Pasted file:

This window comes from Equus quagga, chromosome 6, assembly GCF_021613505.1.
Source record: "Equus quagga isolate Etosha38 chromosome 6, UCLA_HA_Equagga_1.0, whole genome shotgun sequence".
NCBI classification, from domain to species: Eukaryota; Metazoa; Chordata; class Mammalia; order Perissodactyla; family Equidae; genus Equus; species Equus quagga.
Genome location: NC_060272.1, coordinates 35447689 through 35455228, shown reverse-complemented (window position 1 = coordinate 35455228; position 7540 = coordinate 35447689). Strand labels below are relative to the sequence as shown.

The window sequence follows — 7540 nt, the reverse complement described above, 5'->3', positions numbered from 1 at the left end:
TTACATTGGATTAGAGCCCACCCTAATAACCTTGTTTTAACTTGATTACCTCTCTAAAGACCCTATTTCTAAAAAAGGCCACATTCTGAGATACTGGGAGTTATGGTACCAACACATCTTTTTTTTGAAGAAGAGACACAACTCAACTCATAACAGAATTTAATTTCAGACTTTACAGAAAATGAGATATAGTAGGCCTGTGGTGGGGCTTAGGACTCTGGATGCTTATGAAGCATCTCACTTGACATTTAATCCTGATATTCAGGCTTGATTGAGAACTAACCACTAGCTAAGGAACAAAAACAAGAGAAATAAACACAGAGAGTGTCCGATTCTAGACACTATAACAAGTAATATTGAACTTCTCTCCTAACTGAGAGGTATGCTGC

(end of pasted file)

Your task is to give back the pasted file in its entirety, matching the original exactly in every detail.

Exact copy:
This window comes from Equus quagga, chromosome 6, assembly GCF_021613505.1.
Source record: "Equus quagga isolate Etosha38 chromosome 6, UCLA_HA_Equagga_1.0, whole genome shotgun sequence".
NCBI classification, from domain to species: Eukaryota; Metazoa; Chordata; class Mammalia; order Perissodactyla; family Equidae; genus Equus; species Equus quagga.
Genome location: NC_060272.1, coordinates 35447689 through 35455228, shown reverse-complemented (window position 1 = coordinate 35455228; position 7540 = coordinate 35447689). Strand labels below are relative to the sequence as shown.

The window sequence follows — 7540 nt, the reverse complement described above, 5'->3', positions numbered from 1 at the left end:
TTACATTGGATTAGAGCCCACCCTAATAACCTTGTTTTAACTTGATTACCTCTCTAAAGACCCTATTTCTAAAAAAGGCCACATTCTGAGATACTGGGAGTTATGGTACCAACACATCTTTTTTTTGAAGAAGAGACACAACTCAACTCATAACAGAATTTAATTTCAGACTTTACAGAAAATGAGATATAGTAGGCCTGTGGTGGGGCTTAGGACTCTGGATGCTTATGAAGCATCTCACTTGACATTTAATCCTGATATTCAGGCTTGATTGAGAACTAACCACTAGCTAAGGAACAAAAACAAGAGAAATAAACACAGAGAGTGTCCGATTCTAGACACTATAACAAGTAATATTGAACTTCTCTCCTAACTGAGAGGTATGCTGC